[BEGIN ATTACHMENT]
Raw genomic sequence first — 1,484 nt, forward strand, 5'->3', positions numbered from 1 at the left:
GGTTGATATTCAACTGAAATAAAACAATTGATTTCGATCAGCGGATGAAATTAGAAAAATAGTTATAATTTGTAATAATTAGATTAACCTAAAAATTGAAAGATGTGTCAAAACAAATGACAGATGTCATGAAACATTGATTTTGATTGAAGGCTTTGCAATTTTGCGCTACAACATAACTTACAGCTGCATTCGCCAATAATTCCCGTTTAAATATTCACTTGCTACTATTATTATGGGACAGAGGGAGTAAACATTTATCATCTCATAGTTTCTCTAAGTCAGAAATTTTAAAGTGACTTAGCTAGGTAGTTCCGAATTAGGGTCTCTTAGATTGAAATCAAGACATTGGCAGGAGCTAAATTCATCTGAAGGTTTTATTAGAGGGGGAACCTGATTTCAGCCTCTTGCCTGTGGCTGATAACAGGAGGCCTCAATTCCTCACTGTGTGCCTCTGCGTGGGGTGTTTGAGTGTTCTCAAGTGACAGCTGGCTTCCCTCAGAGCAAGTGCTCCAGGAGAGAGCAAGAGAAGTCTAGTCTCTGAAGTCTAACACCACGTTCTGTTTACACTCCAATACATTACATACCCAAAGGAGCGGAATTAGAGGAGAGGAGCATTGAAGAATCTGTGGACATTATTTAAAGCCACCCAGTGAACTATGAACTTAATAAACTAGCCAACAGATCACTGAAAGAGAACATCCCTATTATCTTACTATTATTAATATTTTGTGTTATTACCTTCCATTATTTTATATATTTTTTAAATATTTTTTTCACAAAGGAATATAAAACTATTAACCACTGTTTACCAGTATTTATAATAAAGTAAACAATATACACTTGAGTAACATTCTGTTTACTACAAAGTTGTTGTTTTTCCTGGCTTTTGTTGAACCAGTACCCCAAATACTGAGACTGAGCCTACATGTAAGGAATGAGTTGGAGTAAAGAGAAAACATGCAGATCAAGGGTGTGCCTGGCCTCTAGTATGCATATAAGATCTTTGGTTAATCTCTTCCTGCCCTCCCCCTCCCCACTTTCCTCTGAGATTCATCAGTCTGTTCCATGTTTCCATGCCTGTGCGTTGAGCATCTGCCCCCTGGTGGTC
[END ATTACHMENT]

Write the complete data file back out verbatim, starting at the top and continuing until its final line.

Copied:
Raw genomic sequence first — 1,484 nt, forward strand, 5'->3', positions numbered from 1 at the left:
GGTTGATATTCAACTGAAATAAAACAATTGATTTCGATCAGCGGATGAAATTAGAAAAATAGTTATAATTTGTAATAATTAGATTAACCTAAAAATTGAAAGATGTGTCAAAACAAATGACAGATGTCATGAAACATTGATTTTGATTGAAGGCTTTGCAATTTTGCGCTACAACATAACTTACAGCTGCATTCGCCAATAATTCCCGTTTAAATATTCACTTGCTACTATTATTATGGGACAGAGGGAGTAAACATTTATCATCTCATAGTTTCTCTAAGTCAGAAATTTTAAAGTGACTTAGCTAGGTAGTTCCGAATTAGGGTCTCTTAGATTGAAATCAAGACATTGGCAGGAGCTAAATTCATCTGAAGGTTTTATTAGAGGGGGAACCTGATTTCAGCCTCTTGCCTGTGGCTGATAACAGGAGGCCTCAATTCCTCACTGTGTGCCTCTGCGTGGGGTGTTTGAGTGTTCTCAAGTGACAGCTGGCTTCCCTCAGAGCAAGTGCTCCAGGAGAGAGCAAGAGAAGTCTAGTCTCTGAAGTCTAACACCACGTTCTGTTTACACTCCAATACATTACATACCCAAAGGAGCGGAATTAGAGGAGAGGAGCATTGAAGAATCTGTGGACATTATTTAAAGCCACCCAGTGAACTATGAACTTAATAAACTAGCCAACAGATCACTGAAAGAGAACATCCCTATTATCTTACTATTATTAATATTTTGTGTTATTACCTTCCATTATTTTATATATTTTTTAAATATTTTTTTCACAAAGGAATATAAAACTATTAACCACTGTTTACCAGTATTTATAATAAAGTAAACAATATACACTTGAGTAACATTCTGTTTACTACAAAGTTGTTGTTTTTCCTGGCTTTTGTTGAACCAGTACCCCAAATACTGAGACTGAGCCTACATGTAAGGAATGAGTTGGAGTAAAGAGAAAACATGCAGATCAAGGGTGTGCCTGGCCTCTAGTATGCATATAAGATCTTTGGTTAATCTCTTCCTGCCCTCCCCCTCCCCACTTTCCTCTGAGATTCATCAGTCTGTTCCATGTTTCCATGCCTGTGCGTTGAGCATCTGCCCCCTGGTGGTC